Flash Point, Fire Point and Auto-Ignition Temperature

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Upon exposure to elevated temperatures, normally at levels greater than 200oC, vapors emanate from lubricants, and ignite due to the oil vapor’s reaction with air or any ignition source.  The ‘flash’ or ignition, eventually dies in this scenario.

This temperature is referred to as Flash Point.  While not directly related to a lubricant’s performance or quality, care must be given in selecting a lubricant whose temperature exposure is lower than Flash Point, as a matter of simple safety.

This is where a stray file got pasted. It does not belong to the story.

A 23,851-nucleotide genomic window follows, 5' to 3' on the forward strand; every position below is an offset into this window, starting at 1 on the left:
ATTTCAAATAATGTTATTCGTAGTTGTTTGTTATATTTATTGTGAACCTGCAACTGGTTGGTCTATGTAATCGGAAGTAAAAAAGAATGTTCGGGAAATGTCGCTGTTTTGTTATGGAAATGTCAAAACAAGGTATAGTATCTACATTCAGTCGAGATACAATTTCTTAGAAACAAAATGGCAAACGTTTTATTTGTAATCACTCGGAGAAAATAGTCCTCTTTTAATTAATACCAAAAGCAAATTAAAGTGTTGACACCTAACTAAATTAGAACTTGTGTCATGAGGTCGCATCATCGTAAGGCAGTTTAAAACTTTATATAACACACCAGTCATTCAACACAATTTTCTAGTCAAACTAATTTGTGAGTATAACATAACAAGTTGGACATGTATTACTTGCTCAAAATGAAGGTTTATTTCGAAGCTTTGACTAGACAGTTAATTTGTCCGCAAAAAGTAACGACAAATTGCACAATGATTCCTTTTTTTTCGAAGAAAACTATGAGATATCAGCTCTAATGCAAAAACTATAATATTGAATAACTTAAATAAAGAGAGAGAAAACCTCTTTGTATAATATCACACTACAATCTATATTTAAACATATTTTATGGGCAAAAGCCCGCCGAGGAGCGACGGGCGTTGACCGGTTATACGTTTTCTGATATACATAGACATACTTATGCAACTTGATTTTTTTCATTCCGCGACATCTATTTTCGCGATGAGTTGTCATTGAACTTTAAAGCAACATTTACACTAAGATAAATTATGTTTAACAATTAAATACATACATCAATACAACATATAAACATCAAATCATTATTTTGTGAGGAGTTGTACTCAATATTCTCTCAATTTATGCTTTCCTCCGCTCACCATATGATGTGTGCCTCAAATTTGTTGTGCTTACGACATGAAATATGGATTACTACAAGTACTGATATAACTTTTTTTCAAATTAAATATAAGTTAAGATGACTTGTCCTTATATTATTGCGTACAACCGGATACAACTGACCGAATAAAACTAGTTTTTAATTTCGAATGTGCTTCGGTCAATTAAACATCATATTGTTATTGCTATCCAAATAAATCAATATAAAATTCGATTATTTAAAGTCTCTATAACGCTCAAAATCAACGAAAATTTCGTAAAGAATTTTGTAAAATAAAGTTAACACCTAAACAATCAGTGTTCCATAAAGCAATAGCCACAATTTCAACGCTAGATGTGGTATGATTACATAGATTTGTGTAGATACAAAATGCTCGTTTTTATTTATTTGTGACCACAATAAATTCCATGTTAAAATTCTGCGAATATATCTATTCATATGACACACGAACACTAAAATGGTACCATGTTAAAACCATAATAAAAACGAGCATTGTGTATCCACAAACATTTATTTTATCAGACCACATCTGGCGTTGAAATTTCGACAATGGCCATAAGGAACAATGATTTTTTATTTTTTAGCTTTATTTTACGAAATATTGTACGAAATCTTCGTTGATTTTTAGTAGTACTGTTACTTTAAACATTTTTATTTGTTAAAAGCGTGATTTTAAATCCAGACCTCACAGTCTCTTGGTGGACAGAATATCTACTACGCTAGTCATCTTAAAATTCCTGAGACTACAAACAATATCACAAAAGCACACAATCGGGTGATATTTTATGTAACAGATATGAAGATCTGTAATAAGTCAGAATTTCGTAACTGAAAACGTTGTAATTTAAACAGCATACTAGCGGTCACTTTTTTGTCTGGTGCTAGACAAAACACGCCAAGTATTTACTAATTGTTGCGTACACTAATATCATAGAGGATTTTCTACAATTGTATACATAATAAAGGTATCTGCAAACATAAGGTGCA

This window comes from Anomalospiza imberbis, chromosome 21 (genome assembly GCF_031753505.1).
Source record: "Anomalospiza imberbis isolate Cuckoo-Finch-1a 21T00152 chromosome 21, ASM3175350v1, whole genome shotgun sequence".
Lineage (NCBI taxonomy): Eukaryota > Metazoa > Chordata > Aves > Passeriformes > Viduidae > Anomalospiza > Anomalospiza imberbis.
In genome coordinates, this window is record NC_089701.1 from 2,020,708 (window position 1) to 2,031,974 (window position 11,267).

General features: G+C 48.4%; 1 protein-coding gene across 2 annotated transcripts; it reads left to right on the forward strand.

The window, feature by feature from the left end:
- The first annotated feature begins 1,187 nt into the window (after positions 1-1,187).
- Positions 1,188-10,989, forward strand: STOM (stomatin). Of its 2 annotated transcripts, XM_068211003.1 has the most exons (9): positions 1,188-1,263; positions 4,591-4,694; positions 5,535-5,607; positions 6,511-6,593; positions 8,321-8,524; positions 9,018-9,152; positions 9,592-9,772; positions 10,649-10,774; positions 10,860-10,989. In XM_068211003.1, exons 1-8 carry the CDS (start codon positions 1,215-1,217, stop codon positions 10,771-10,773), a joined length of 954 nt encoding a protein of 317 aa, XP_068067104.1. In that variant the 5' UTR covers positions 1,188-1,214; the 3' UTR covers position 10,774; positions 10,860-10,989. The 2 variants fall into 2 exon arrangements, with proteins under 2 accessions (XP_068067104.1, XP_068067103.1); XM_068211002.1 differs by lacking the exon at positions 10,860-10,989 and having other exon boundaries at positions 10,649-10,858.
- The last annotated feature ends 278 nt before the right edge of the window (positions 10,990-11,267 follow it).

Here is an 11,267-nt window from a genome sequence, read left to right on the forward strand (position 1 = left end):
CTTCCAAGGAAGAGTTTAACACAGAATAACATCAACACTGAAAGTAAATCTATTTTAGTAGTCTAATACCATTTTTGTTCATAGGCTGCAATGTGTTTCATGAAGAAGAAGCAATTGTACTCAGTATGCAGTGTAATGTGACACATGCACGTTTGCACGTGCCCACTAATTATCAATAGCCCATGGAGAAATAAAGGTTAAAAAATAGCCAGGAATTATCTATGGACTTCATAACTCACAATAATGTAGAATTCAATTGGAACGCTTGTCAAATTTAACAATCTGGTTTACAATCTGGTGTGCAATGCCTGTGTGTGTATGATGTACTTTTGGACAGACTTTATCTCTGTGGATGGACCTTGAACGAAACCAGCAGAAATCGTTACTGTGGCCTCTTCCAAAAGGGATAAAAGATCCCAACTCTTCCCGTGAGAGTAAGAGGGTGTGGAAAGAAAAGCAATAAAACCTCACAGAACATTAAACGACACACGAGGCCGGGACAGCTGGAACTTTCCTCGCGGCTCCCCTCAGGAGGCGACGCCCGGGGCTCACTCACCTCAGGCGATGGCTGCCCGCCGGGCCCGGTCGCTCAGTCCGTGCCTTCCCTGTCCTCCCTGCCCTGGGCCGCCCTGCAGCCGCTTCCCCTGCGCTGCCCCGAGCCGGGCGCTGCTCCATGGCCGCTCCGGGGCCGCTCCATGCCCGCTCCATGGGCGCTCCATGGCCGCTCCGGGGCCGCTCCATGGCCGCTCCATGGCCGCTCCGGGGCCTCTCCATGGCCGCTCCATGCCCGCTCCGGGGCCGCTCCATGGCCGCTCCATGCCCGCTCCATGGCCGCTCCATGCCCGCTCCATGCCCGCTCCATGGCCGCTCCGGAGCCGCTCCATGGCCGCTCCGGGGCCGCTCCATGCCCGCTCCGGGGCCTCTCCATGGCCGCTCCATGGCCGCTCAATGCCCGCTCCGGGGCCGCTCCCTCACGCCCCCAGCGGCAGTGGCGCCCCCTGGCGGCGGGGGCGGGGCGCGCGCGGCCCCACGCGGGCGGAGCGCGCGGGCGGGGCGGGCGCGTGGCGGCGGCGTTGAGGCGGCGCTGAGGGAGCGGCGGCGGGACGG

a typical Flash Point tester

Fire Point on the other hand, refers to a (higher) temperature at which the ‘flash’ or ignition is sustained, and continues to burn.

Auto-ignition temperature is at a higher temperature than Flash and Fire-Points, wherein a lubricant will spontaneously combust even without any ignition source.

Mineral-based and Synthetic Lubricants are normally ‘safe’, unlike solvents and highly volatile mineral spirits, especially fluids with Flash Points at 40oC or lower.  Special handling and storage procedures are required for such flammable materials.

In certain industries such as metal foundries or glass-making, where there is a risk of accidental contact between a process material (such as molten aluminum) and a leaked-lubricant, then the use of Fire-Resistant Hydraulic Fluids (FRHF) are recommended.

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